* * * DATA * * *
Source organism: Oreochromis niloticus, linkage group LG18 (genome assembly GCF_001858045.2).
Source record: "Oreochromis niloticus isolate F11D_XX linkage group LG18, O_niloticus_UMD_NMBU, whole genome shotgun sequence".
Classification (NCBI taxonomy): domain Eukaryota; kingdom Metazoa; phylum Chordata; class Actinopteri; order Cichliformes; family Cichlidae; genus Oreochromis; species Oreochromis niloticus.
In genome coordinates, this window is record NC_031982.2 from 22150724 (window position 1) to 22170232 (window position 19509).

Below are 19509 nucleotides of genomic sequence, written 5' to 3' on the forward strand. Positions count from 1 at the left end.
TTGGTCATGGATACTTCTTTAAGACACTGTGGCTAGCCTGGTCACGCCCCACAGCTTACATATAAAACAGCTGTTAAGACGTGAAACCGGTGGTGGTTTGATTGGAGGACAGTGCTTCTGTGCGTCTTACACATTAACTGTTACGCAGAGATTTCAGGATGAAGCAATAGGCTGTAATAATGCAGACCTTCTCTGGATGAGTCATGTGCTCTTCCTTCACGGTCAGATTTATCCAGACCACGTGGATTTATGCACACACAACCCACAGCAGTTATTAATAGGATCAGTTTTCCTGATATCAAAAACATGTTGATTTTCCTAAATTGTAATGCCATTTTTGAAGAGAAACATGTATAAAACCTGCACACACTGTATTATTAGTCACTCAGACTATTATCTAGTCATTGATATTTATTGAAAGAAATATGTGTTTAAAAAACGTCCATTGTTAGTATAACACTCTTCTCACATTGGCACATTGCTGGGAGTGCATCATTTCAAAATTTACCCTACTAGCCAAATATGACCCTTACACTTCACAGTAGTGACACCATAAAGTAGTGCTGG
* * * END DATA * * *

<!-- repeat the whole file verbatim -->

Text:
Source organism: Oreochromis niloticus, linkage group LG18 (genome assembly GCF_001858045.2).
Source record: "Oreochromis niloticus isolate F11D_XX linkage group LG18, O_niloticus_UMD_NMBU, whole genome shotgun sequence".
Classification (NCBI taxonomy): domain Eukaryota; kingdom Metazoa; phylum Chordata; class Actinopteri; order Cichliformes; family Cichlidae; genus Oreochromis; species Oreochromis niloticus.
In genome coordinates, this window is record NC_031982.2 from 22150724 (window position 1) to 22170232 (window position 19509).

Below are 19509 nucleotides of genomic sequence, written 5' to 3' on the forward strand. Positions count from 1 at the left end.
TTGGTCATGGATACTTCTTTAAGACACTGTGGCTAGCCTGGTCACGCCCCACAGCTTACATATAAAACAGCTGTTAAGACGTGAAACCGGTGGTGGTTTGATTGGAGGACAGTGCTTCTGTGCGTCTTACACATTAACTGTTACGCAGAGATTTCAGGATGAAGCAATAGGCTGTAATAATGCAGACCTTCTCTGGATGAGTCATGTGCTCTTCCTTCACGGTCAGATTTATCCAGACCACGTGGATTTATGCACACACAACCCACAGCAGTTATTAATAGGATCAGTTTTCCTGATATCAAAAACATGTTGATTTTCCTAAATTGTAATGCCATTTTTGAAGAGAAACATGTATAAAACCTGCACACACTGTATTATTAGTCACTCAGACTATTATCTAGTCATTGATATTTATTGAAAGAAATATGTGTTTAAAAAACGTCCATTGTTAGTATAACACTCTTCTCACATTGGCACATTGCTGGGAGTGCATCATTTCAAAATTTACCCTACTAGCCAAATATGACCCTTACACTTCACAGTAGTGACACCATAAAGTAGTGCTGG